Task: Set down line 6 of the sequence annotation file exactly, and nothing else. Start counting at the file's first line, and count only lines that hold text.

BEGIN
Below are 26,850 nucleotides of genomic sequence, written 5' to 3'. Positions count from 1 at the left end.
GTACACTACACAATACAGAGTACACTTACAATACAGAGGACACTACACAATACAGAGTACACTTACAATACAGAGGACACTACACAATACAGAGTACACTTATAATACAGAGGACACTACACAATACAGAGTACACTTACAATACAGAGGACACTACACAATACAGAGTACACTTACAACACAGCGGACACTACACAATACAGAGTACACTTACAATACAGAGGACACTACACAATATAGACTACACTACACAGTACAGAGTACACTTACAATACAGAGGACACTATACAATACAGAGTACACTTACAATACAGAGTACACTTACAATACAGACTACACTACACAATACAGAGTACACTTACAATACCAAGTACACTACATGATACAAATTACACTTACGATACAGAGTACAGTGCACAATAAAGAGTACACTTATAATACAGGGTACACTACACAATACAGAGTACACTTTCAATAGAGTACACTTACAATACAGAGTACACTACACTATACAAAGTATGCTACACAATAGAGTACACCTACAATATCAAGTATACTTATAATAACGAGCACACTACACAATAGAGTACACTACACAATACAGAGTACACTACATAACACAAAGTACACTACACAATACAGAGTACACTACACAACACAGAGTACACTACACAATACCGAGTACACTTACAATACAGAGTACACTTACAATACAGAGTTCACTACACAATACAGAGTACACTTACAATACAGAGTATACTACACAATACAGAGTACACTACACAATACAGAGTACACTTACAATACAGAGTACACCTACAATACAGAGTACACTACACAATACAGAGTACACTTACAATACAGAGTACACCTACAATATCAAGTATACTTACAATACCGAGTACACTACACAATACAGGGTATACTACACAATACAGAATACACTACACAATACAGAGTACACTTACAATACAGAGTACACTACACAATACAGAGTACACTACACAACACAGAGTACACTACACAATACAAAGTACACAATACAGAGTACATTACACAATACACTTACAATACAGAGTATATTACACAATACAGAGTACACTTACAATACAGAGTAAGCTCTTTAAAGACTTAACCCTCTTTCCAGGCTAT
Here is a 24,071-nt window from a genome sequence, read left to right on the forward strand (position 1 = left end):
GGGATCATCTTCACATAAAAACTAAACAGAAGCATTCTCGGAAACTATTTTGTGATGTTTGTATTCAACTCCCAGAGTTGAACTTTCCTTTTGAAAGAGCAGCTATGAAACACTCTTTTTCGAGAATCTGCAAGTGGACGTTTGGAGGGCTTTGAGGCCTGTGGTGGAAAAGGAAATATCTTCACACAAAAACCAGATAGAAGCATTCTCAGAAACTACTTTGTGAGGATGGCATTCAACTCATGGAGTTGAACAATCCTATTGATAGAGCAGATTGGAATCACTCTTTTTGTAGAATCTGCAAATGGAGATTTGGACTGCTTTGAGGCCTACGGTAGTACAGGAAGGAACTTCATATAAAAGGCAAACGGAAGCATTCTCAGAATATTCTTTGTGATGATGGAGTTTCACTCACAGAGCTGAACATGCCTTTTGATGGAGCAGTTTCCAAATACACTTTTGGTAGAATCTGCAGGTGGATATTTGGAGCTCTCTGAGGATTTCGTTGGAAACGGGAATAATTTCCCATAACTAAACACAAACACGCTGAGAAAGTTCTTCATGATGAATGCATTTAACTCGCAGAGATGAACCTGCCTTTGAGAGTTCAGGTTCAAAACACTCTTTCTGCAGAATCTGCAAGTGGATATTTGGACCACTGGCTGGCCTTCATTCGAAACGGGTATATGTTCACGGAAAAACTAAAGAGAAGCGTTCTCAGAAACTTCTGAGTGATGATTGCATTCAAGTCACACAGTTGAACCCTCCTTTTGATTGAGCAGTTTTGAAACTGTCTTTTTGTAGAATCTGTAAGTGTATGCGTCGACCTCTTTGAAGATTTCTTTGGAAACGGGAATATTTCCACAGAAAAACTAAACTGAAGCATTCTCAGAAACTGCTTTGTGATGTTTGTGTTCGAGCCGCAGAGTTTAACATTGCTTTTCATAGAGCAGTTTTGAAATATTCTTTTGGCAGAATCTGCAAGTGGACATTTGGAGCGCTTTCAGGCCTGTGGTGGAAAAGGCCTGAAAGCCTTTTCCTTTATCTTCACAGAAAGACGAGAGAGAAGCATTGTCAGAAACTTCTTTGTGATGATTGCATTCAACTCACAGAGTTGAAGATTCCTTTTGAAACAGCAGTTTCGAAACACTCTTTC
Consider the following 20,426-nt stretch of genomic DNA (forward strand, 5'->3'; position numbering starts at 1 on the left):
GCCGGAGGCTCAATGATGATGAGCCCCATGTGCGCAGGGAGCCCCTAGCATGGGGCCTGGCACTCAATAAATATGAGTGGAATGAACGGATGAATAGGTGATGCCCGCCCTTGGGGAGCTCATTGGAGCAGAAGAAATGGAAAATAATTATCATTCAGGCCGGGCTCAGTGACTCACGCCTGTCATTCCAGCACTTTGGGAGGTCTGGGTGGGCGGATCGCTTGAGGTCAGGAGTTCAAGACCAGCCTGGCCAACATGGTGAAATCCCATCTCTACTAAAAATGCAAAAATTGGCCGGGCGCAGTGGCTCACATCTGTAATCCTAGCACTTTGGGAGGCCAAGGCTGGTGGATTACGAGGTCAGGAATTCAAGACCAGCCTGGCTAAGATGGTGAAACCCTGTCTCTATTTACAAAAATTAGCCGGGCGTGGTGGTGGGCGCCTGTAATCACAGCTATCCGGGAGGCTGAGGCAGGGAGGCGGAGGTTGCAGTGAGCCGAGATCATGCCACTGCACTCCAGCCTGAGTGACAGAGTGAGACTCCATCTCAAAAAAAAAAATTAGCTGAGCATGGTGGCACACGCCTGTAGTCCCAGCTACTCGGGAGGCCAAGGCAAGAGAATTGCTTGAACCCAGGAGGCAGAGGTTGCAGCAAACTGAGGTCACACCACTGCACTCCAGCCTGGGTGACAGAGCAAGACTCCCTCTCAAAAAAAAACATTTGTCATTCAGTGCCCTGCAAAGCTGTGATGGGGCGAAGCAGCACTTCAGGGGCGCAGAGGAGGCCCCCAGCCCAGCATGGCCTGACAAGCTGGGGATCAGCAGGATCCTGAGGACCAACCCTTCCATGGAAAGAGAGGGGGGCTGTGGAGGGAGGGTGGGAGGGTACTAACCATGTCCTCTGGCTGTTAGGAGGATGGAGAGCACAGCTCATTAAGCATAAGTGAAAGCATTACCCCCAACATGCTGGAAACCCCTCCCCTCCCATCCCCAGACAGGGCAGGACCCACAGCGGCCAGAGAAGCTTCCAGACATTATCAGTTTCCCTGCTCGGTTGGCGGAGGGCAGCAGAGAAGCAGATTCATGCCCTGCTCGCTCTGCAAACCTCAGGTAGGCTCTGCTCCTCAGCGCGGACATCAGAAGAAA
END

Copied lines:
GCCGGAGGCTCAATGATGATGAGCCCCATGTGCGCAGGGAGCCCCTAGCATGGGGCCTGGCACTCAATAAATATGAGTGGAATGAACGGATGAATAGGTGATGCCCGCCCTTGGGGAGCTCATTGGAGCAGAAGAAATGGAAAATAATTATCATTCAGGCCGGGCTCAGTGACTCACGCCTGTCATTCCAGCACTTTGGGAGGTCTGGGTGGGCGGATCGCTTGAGGTCAGGAGTTCAAGACCAGCCTGGCCAACATGGTGAAATCCCATCTCTACTAAAAATGCAAAAATTGGCCGGGCGCAGTGGCTCACATCTGTAATCCTAGCACTTTGGGAGGCCAAGGCTGGTGGATTACGAGGTCAGGAATTCAAGACCAGCCTGGCTAAGATGGTGAAACCCTGTCTCTATTTACAAAAATTAGCCGGGCGTGGTGGTGGGCGCCTGTAATCACAGCTATCCGGGAGGCTGAGGCAGGGAGGCGGAGGTTGCAGTGAGCCGAGATCATGCCACTGCACTCCAGCCTGAGTGACAGAGTGAGACTCCATCTCAAAAAAAAAAATTAGCTGAGCATGGTGGCACACGCCTGTAGTCCCAGCTACTCGGGAGGCCAAGGCAAGAGAATTGCTTGAACCCAGGAGGCAGAGGTTGCAGCAAACTGAGGTCACACCACTGCACTCCAGCCTGGGTGACAGAGCAAGACTCCCTCTCAAAAAAAAACATTTGTCATTCAGTGCCCTGCAAAGCTGTGATGGGGCGAAGCAGCACTTCAGGGGCGCAGAGGAGGCCCCCAGCCCAGCATGGCCTGACAAGCTGGGGATCAGCAGGATCCTGAGGACCAACCCTTCCATGGAAAGAGAGGGGGGCTGTGGAGGGAGGGTGGGAGGGTACTAACCATGTCCTCTGGCTGTTAGGAGGATGGAGAGCACAGCTCATTAAGCATAAGTGAAAGCATTACCCCCAACATGCTGGAAACCCCTCCCCTCCCATCCCCAGACAGGGCAGGACCCACAGCGGCCAGAGAAGCTTCCAGACATTATCAGTTTCCCTGCTCGGTTGGCGGAGGGCAGCAGAGAAGCAGATTCATGCCCTGCTCGCTCTGCAAACCTCAGGTAGGCTCTGCTCCTCAGCGCGGACATCAGAAGAAA